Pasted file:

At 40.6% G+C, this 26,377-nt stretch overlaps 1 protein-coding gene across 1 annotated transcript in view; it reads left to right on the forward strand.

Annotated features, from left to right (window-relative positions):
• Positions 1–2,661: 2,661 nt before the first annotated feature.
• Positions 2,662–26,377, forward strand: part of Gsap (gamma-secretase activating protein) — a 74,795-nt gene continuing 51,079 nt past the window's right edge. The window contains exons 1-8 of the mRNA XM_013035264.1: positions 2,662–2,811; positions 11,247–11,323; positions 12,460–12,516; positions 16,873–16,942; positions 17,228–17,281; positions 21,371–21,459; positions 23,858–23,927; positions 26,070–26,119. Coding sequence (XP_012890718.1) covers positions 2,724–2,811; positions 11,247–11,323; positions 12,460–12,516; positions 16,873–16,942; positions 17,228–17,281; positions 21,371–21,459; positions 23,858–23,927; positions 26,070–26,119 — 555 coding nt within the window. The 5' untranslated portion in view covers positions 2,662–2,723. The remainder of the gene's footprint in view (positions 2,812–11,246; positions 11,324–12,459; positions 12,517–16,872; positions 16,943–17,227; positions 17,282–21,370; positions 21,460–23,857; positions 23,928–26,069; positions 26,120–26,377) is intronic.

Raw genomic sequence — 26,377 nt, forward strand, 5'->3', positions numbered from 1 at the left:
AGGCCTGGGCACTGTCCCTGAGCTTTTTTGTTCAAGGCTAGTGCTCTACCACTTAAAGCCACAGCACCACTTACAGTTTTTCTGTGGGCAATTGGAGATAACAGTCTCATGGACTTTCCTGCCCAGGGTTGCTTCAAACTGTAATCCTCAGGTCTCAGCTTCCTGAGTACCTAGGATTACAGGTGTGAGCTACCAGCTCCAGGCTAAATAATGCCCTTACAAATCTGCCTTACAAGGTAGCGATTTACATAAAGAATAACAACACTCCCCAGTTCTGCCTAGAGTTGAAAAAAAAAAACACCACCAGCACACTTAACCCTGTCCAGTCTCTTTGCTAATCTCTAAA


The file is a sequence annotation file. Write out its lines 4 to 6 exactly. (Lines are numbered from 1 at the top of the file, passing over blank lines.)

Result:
• Positions 2,662–26,377, forward strand: part of Gsap (gamma-secretase activating protein) — a 74,795-nt gene continuing 51,079 nt past the window's right edge. The window contains exons 1-8 of the mRNA XM_013035264.1: positions 2,662–2,811; positions 11,247–11,323; positions 12,460–12,516; positions 16,873–16,942; positions 17,228–17,281; positions 21,371–21,459; positions 23,858–23,927; positions 26,070–26,119. Coding sequence (XP_012890718.1) covers positions 2,724–2,811; positions 11,247–11,323; positions 12,460–12,516; positions 16,873–16,942; positions 17,228–17,281; positions 21,371–21,459; positions 23,858–23,927; positions 26,070–26,119 — 555 coding nt within the window. The 5' untranslated portion in view covers positions 2,662–2,723. The remainder of the gene's footprint in view (positions 2,812–11,246; positions 11,324–12,459; positions 12,517–16,872; positions 16,943–17,227; positions 17,282–21,370; positions 21,460–23,857; positions 23,928–26,069; positions 26,120–26,377) is intronic.

Raw genomic sequence — 26,377 nt, forward strand, 5'->3', positions numbered from 1 at the left:
AGGCCTGGGCACTGTCCCTGAGCTTTTTTGTTCAAGGCTAGTGCTCTACCACTTAAAGCCACAGCACCACTTACAGTTTTTCTGTGGGCAATTGGAGATAACAGTCTCATGGACTTTCCTGCCCAGGGTTGCTTCAAACTGTAATCCTCAGGTCTCAGCTTCCTGAGTACCTAGGATTACAGGTGTGAGCTACCAGCTCCAGGCTAAATAATGCCCTTACAAATCTGCCTTACAAGGTAGCGATTTACATAAAGAATAACAACACTCCCCAGTTCTGCCTAGAGTTGAAAAAAAAAAACACCACCAGCACACTTAACCCTGTCCAGTCTCTTTGCTAATCTCTAAA